Weed is just weed, man.

Marijuana Plants just beginning to bloom - soon these will be everywhereBut with the growth of cannabis culture worldwide, this is steadily changing. During the last few years I’ve lived in a number of different countries and had to play various games in order to procure and safely smoke marijuana. In places where marijuana use is widely tolerated – like Amsterdam and Barcelona, I was introduced to an entire world of cannabis culture that I wasn’t aware of before.

Strains, strains, strains! There are hundreds of marijuana strains and each one has a unique taste, a specialized purpose or benefit, a distinct aroma and highly individualized effects. Learning the differences first-hand taught me a great deal about the massive therapeutic potential for cannabis as well as the artisanal aspects of pot that you can enjoy like a fine wine or a well-crafted beer. It taught me that not every type of weed is the right type for me, even though I still live by the principle of “beggars can’t be choosers” when I must.

For instance, before my immersion in cannabis culture, I never knew whether the pot I was smoking was an Indica or a Sativa. But after careful study of each type, I discovered that I overwhelmingly prefer Indica, and actually don’t find Sativa to be very appealing unless it is exceptionally strong.

I’ve also found that certain strains other people love don’t work for me. The Super 7 strain, for instance. Then there was Somango: a 100% Sativa plant that I smoked but never actually bothered to write a review on. There’s also the much-loved Cheese strain, which does nothing for me but causes pie-eye and chronic munchies in just about everyone I know who smokes it.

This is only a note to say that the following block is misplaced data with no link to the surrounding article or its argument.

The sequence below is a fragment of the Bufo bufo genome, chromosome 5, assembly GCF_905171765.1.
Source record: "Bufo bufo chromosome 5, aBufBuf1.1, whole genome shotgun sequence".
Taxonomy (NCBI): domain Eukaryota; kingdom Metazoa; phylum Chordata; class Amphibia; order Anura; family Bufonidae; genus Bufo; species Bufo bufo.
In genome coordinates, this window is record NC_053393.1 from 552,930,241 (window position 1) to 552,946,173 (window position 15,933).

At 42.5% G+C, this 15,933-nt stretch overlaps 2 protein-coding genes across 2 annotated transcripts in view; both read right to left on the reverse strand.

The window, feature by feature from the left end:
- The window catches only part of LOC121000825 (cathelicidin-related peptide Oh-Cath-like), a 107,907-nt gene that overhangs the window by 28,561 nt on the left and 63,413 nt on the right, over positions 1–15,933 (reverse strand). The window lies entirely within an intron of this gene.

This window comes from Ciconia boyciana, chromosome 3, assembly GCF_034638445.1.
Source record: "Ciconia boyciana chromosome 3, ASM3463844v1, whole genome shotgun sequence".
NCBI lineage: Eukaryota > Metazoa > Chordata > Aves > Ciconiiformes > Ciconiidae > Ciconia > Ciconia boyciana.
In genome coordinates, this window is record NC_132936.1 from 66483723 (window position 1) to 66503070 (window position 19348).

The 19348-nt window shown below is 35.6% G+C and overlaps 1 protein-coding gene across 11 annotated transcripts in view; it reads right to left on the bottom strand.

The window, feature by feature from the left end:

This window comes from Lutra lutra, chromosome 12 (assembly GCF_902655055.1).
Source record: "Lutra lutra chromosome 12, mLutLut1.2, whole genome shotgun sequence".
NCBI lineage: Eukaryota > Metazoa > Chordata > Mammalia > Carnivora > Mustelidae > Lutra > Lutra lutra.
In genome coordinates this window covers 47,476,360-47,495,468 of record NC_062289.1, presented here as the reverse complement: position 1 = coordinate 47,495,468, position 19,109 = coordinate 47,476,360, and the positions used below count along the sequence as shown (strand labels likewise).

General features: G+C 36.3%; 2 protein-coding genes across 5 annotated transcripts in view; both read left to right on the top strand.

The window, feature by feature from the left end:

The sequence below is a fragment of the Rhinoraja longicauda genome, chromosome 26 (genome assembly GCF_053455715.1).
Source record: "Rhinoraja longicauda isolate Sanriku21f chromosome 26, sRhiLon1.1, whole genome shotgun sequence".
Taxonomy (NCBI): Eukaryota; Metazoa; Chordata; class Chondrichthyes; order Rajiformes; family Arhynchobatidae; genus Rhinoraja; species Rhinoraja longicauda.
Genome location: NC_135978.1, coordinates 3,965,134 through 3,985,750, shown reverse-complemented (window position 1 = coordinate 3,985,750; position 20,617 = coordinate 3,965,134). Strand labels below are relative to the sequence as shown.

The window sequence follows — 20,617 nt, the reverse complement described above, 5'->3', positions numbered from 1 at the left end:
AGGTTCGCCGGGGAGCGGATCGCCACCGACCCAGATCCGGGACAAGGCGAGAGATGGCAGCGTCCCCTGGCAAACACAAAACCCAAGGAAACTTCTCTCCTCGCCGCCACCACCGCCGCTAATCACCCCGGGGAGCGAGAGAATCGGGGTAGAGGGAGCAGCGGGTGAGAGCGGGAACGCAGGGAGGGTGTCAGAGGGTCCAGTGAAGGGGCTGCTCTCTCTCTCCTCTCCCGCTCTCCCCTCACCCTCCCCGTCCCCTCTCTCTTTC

In fact, the most potent item circulating here in Barcelona at the moment is a hash oil called Gasolator. I purchased a big nasty gob of itWrapping up Some Skunk Weed and smoked it repeatedly with absolutely zero effect. Some local stoners didn’t believe me because this stuff is notoriously strong, but it just didn’t work for me. My girlfriend also tried it several times and got nothing from it, and she is a lightweight.

So here’s my point: because I have researched, studied and personally experimented with many different types of marijuana, I am able to make better decisions for myself. Why would I spend money on a Sativa that doesn’t relax me or get me high? Why would I want a strain that I know from experience doesn’t work for me?

This is all valuable information, and its existence as useable data is due to the changing of the cannabis quo. Cannabis culture isn’t new, but in America it’s been so rare that it might as well be. In fact, when I return to the States I know the moment I open my mouth about blends or strains that I’ll be immediately deemed a weed snob. I’ll still go through the same one or two guys to acquire my nondescript marijuana, and I’ll still smoke it no matter what it is; because for now, weed is still just weed in most parts of America.

But it won’t be that way for long.

    1. R. Harrison November 14, 2013
      • Russ Hudson November 14, 2013
    2. Allen J November 13, 2013
      • Russ Hudson November 13, 2013
    3. Paul November 11, 2013
      • Russ Hudson November 11, 2013